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Home » Nigerian Cases » Supreme Court » J. A. Adeosun Vs The State (1975) LLJR-SC

J. A. Adeosun Vs The State (1975) LLJR-SC

J. A. Adeosun Vs The State (1975)

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FATAYI-WILLIAMS, JSC. 

At the hearing on 19th June, 1975, we allowed this appeal. The judgment of Dosunmu, J., delivered in the High Court of Lagos State on 30th August, 1974, was accordingly set aside and the appellant was acquitted and discharged.    I now give my reasons for supporting the decision to allow the appeal.

The appellant was at all material times a Registrar of Insurance in the Federal Ministry of Trade in Lagos. At the Lagos High Court he pleaded not guilty to corruptly asking for the sum of N2,000 from one B.A. Obika contrary to Section 98(1)(a)(ii) of the Criminal Code of the Lagos State, and to corruptly receiving the sum of N750 from the said B.S. Obika contrary to the same section of the Criminal Code. He also pleaded not guilty to three other counts, one of demanding the sum of N2,000 with menaces contrary to Section 406 of the said Code, another of stealing the sum of N750 contrary to Section 390 of the said Code, and the last of extortion by a public officer contrary to Section 99 of the said Code.

After hearing evidence called by both the prosecution and the defence, the learned trial Judge, in a reserved judgment, found the appellant not guilty of all the offences with which he was charged. He, however, found him guilty of an attempt to commit the offence charged in count two.

The particulars of this offence read:   “J.A. Adeosun, on or about the 25th day of September, 1973, at Lagos in the Lagos Judicial Division being a public official to wit: a Registrar of Insurance in the Federal Ministry of Trade, Lagos, corruptly received a sum of N750 (seven hundred and fifty naira) from B.S. Obika for himself on account of something to be afterwards done by him the said J.A. Adeosun in relation to the affairs of the Insurance Division of the said Federal Ministry of Trade, Lagos, namely, so that he said J.A. Adeosun may recognise the said B.S. Obika as an owner of African Overseas Insurance Corporation Ltd., and so that he might not recognise F. Tabansi and his men as the owners of African Overseas Insurance Corporation Ltd. by withdrawing a letter dated 5th September, 1973, written by him to F. Tabansi as Chairman of the said African Overseas Insurance Corporation Ltd.”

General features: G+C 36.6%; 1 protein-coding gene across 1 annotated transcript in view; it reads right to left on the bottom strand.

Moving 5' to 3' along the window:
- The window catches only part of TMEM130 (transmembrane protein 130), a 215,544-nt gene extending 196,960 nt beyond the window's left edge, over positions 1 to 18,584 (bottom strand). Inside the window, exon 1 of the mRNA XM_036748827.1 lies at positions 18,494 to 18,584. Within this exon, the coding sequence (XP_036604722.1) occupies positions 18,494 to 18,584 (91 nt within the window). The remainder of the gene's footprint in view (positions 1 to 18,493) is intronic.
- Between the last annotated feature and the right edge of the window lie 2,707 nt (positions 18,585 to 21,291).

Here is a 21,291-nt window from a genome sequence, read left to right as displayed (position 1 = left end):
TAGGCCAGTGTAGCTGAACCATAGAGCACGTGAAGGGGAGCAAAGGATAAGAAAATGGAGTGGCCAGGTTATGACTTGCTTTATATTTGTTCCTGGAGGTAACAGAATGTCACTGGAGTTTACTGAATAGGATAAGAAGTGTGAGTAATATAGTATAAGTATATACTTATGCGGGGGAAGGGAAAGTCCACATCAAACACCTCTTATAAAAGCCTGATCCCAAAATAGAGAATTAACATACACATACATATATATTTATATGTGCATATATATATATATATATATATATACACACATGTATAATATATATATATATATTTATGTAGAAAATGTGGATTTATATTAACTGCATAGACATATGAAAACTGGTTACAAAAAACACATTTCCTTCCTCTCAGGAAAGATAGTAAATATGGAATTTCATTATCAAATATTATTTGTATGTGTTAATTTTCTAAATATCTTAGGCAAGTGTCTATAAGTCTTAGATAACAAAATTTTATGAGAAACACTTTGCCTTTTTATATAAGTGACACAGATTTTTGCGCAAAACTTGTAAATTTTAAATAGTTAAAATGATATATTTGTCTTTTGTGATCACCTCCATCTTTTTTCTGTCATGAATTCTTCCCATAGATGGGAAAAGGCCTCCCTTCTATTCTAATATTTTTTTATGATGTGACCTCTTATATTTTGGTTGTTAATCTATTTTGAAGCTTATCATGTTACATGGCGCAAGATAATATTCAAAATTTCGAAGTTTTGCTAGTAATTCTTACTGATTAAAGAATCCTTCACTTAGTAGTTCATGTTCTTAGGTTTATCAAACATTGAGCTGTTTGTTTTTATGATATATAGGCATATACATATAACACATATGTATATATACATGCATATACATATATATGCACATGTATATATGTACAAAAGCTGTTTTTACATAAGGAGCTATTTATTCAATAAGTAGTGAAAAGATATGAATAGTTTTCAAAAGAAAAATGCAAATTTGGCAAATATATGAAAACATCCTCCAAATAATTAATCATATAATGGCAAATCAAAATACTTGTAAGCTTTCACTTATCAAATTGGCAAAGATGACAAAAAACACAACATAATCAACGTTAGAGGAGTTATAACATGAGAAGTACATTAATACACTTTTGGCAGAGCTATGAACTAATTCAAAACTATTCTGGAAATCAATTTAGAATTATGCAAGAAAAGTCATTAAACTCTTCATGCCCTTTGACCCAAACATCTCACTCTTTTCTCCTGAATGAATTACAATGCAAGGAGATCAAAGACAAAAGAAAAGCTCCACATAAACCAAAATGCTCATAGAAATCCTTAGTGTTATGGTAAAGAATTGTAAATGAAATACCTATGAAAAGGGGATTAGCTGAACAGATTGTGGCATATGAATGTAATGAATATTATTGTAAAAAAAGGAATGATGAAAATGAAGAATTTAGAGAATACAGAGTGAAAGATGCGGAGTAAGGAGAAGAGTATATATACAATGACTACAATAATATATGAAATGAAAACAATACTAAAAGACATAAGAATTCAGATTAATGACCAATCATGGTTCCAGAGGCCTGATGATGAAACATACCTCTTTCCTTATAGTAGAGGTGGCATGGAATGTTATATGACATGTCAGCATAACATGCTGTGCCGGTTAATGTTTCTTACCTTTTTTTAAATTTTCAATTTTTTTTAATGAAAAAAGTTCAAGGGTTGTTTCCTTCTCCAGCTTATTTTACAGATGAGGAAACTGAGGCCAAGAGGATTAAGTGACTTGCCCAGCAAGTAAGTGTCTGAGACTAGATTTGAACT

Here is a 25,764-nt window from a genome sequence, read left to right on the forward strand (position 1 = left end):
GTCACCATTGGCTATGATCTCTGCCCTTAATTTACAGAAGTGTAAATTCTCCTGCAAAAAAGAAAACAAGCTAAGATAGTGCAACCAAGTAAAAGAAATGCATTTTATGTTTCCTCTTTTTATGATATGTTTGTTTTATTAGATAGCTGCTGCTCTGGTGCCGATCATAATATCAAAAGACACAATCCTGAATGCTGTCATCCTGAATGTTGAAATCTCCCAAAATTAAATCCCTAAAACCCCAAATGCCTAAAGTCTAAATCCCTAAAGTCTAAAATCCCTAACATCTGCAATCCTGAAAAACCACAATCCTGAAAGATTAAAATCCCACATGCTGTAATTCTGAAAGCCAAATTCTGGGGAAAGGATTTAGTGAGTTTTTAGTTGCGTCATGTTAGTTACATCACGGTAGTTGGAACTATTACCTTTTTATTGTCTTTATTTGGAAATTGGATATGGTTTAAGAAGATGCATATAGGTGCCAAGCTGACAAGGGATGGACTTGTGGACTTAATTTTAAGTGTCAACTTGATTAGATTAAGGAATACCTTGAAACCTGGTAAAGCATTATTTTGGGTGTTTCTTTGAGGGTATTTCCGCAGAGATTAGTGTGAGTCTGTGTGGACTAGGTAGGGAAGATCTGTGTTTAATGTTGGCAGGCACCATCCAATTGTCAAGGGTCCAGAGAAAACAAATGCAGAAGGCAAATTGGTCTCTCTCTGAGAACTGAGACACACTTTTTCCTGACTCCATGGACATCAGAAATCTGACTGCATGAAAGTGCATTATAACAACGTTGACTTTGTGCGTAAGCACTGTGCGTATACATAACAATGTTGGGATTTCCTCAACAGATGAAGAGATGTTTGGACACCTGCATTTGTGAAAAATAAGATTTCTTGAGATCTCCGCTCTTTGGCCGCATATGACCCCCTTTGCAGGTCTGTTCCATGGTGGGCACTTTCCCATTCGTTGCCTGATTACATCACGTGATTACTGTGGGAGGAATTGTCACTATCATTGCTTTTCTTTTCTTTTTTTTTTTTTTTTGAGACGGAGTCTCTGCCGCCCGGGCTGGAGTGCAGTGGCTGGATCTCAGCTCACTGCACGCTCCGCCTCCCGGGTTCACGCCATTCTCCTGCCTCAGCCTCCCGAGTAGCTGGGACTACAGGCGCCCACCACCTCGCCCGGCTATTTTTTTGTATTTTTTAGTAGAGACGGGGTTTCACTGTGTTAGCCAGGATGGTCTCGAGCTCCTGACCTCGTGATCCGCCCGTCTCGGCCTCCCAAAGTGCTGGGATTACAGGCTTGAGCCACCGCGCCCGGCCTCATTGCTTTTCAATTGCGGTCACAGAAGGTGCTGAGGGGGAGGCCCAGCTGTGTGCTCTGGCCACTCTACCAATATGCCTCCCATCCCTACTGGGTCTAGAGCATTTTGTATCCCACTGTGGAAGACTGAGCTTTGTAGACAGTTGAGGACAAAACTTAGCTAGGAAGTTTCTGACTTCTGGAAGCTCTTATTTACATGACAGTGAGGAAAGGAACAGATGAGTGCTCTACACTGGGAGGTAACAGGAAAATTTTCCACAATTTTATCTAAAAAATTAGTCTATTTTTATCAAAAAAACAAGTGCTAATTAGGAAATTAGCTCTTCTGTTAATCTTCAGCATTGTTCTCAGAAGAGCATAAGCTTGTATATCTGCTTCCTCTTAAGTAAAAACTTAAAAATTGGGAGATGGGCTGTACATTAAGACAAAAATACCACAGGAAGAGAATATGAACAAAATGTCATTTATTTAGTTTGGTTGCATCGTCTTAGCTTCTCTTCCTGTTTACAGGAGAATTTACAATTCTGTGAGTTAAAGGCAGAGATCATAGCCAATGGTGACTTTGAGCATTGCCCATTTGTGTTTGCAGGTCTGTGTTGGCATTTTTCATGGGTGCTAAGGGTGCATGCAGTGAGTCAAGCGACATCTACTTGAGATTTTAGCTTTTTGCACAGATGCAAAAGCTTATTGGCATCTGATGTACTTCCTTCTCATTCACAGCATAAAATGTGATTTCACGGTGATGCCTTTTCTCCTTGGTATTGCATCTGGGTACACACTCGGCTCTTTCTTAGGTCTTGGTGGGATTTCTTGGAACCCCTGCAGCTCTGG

Before finding him guilty of an attempt to commit the offence, the learned trial Judge had observed as follows:- “But as to the second count of receiving the sum of N750 corruptly, I am satisfied that this is made out in the words of Section 98(1)(a)(ii) of the Criminal Code. I am treating as mere surplusage all references in the count to recognition or no recognition of F. Tabansi or the withdrawal of the letter dated 5th September, 1973, addressed to him.

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During his address, the Director of Public Prosecution disclosed to the court that Exhibit “J” was made of genuine N250 and that what purported to be N500 sealed up are dummies. But he declared that he was not for this reason seeking any amendment to the charge, and was only requesting that the accused be found guilty of attempting to steal the sum of N750 charged in count 4. He referred to the judgment of the Supreme Court in Echeazu v. Commissioner of Police (1974) 2 S.C. 55 where the Court approved that course of action in the lower court. The Learned Director was however silent in respect of other counts, namely 2 and 5 where the amount of N750 also appears.

Section 98 (1) (b) (ii) of the Criminal Code, however, punishes an attempt to receive corruptly and therefore the accused will be convicted under that Section.”   Earlier in the judgment, the learned trial Judge, after considering the offence of demanding the sum of N2,000 with menaces with which the appellant was charged in the third count, rejected the evidence of the complainant (Obika, 3rd P/W) that the appellant demanded any money from him. This is what the learned trial Judge had to say about the demand which Obika said the appellant made on him in September, 1973:-   “However, I do not believe for one moment that the accused made any demand on that date.

My reasons are these; in the letter written by P.W.3 dated 11th June, 1973, he had threatened consequences to anybody who entertained letters otherwise than from himself. Not only that, when he saw the accused on the 21st June, 1973, he drew his attention to this letter and further threatened that if nothing was done by him on the letter he would call in the Central C.I.D. How can I believe that the accused would there and then demand N2,000 from a person who from the very beginning had been threatening him with the C.I.D.